Arunkumar Khannur's Software Testing Knowledge Center
  Software Reliability Models


Software modeling techniques can be divided into two subcategories: prediction modeling and estimation modeling. Both kinds of modeling techniques are based on observing and accumulating failure data and analyzing with statistical inference. The major difference of the two models is shown in Table 1.

DATA REFERENCE Uses historical data

Uses data from the current software development effort


Usually made prior to development or test phases; can be used as early as concept phase

Usually made later in life cycle(after some data have been collected); not typically used in concept or development phases


Predict reliability at some future time

Estimate reliability at either present or some future time

Table1: Difference between software reliability prediction models & software reliability estimation models
  The field has matured to the point that software models can be applied in practical situations and give meaningful results and, second, that there is no one model that is best in all situations. Because of the complexity of software, any model has to have extra assumptions. Only limited factors can be put into consideration. Most software reliability models ignore the software development process and focus on the results -- the observed faults and/or failures. By doing so, complexity is reduced and abstraction is achieved, however, the models tend to specialize to be applied to only a portion of the situations and a certain class of the problems. We have to carefully choose the right model that suits our specific case. Furthermore, the modeling results can not be blindly believed and applied.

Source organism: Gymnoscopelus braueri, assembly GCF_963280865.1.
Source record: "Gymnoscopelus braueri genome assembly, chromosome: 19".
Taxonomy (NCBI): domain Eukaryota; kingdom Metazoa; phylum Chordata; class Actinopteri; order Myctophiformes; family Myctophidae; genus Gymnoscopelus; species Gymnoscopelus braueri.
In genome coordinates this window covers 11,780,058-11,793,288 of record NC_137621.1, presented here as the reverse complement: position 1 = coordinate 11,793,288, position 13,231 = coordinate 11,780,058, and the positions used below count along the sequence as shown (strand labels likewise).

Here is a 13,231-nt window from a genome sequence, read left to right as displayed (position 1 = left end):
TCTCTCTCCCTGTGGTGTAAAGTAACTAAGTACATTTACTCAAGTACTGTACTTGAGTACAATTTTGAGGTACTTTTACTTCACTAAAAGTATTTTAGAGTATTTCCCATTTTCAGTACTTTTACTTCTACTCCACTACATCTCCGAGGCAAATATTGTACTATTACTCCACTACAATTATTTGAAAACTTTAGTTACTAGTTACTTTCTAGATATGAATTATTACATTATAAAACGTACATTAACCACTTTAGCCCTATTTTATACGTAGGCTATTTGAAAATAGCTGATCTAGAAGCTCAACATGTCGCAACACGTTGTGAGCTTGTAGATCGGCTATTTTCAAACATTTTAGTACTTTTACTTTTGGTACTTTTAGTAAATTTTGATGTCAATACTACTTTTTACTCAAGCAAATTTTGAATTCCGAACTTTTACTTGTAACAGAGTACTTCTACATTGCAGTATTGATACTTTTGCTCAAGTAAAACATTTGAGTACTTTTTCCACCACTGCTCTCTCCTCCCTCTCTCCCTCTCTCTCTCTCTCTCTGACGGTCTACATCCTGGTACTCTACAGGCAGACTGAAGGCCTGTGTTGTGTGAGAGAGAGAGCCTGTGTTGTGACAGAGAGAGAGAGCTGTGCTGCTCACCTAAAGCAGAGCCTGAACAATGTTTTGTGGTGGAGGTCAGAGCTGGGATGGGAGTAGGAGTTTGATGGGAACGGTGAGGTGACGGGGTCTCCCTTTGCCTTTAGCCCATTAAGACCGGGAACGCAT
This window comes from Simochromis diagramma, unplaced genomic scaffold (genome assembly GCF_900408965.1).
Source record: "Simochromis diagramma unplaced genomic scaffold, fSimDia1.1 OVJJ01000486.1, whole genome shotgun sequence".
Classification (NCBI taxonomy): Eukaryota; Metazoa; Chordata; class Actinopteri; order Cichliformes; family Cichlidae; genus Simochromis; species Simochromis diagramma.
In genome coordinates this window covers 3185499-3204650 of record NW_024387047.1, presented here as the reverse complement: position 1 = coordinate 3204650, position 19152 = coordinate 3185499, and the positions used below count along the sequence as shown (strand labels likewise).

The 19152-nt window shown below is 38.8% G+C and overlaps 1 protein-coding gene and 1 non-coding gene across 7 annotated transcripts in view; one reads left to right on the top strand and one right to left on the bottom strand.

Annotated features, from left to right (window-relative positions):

My Book
Arunkumar Khannur, Software Testing - Techniques and Applications, Published by Pearson Publications, 2011 (ISBN:978-81-317-5836-6; Pages:341 + xxii)
Pearls of Software Testing Wisdom
"Power to choose and restricting to few selections allow us to excel whether in testing or in life!"
"I prefer creativity to constraints; imagination to process; correction to control; discovery to pre-defined actions to test better."
"Best way to do testing (exploratory!) is thinking about Target, Trust. Imagine, Learn, & Do. Growing experience, results in heuristics & patterns."
"Continuous learning with refinement of corrections, use of experience & creative imagination make me to test even with no product info."
"Product image that we develop in our mind decides and defines what we test and what we miss."
"Effectiveness or limitation of testing depends on quality of thinking, ability to imagine, and creativity in test designing."
Follow Me